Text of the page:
According to AFP news agency, Palij confessed when investigators arrived at his door in 1993, saying: "I would never have received my visa if I told the truth".
Palij's US citizenship was revoked in August 2003 based on his alleged involvement in war crimes and his immigration fraud.
As Palij admitted to Justice Department officials in 2001, he was trained at the SS Training Camp in Trawniki, in Nazi-occupied Poland, in the spring of 1943.
But none of the European countries to which he could have been deported would accept him, sparking concerns he would be allowed to live out his final years peacefully at his Jackson Heights Home, which has witnessed protests from anti-Nazi protesters. He said the new German government, which took office in March, brought "new energy" to the matter.
The deportation came after weeks of diplomatic negotiations.More news: Australian PM Malcolm Turnbull on leadership contest
Interior to reverse pesticide ban at wildlife refuges MORE last August, urging him to negotiate a deportation agreement for Palij so that their constituents were not forced to live beside "a painful reminder for Americans who fought against the Nazis or lost loved ones in the Holocaust".
The Bild newspaper reported that German prosecutors had opened a criminal investigation against Palij in 2015 but closed the case for lack of evidence.
Palij, with a fluffy white beard and a brown, newsboy-style cap atop his head, was wrapped in a sheet as the agents carried him down a brick stairway in front of his home and into a waiting ambulance.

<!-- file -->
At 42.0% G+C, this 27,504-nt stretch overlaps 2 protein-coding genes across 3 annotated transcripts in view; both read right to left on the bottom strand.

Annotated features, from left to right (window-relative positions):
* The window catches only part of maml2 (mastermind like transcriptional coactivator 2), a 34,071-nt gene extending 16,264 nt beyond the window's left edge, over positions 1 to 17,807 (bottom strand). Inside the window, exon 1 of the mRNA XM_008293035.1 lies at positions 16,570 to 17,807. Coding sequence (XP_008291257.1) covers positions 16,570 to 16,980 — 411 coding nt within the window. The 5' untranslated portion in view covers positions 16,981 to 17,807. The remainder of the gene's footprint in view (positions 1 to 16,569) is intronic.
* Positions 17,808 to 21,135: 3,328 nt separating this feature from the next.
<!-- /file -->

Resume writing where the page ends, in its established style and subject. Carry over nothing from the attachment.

He was granted United States citizenship in 1959 after lying about his Nazi service to immigration officers.
Representatives for Palij didn't respond to ABC News request for comment.
The Frankfurter Allgemeine Zeitung said Palij had arrived by military plane at Duesseldorf airport in western Germany and taken to a home for the elderly in the area.More news: Are Contact Lenses a New Hazard to Our Sealife?
"He (Trump) told me directly to make it a priority, to get the Nazi out", Mr Grenell told reporters. He also said he joined the Nazis only to save his family. Documents subsequently filed in court by the Justice Department showed that men who trained at Trawniki participated in implementing the Third Reich's plan to murder Jews in Poland, code-named "Operation Reinhard".
The United States had asked Germany and other nations to take Palij in the past, but those requests were repeatedly denied.
Jakiw Palij, former Nazi concentration camp guard, lives in the Queens borough of NY.
After falsely telling authorities he spent the war at his hometown in Germany, Palij gained entry into the U.S.in 1949. Palij said he never served in the military.
Germany has jailed former Nazi camp guards, despite their old age, in recent years.
Palij was finally deported thanks to the work of Justice Department "Nazi hunter" Eli Rosenbaum, whose efforts have been praised by Attorney General Jeff Sessions. ICE deports Nazi who was supposed to be deported in 2004, but neither George W. Bush nor Barack Hussein Obama had been able to convince Germany to accept him back.More news: Multiple rockets hit Afghan capital Kabul, clashes underway
Since 2017, Poland has been seeking the extradition of Ukrainian-born Michael Karkoc, an ex-commander in an SS-led Nazi unit that burned Polish villages and killed civilians during the war. The 99-year-old who now lives in Minneapolis was the subject of a series of 2013 reports by the AP that led Polish prosecutors to issue an arrest warrant for him.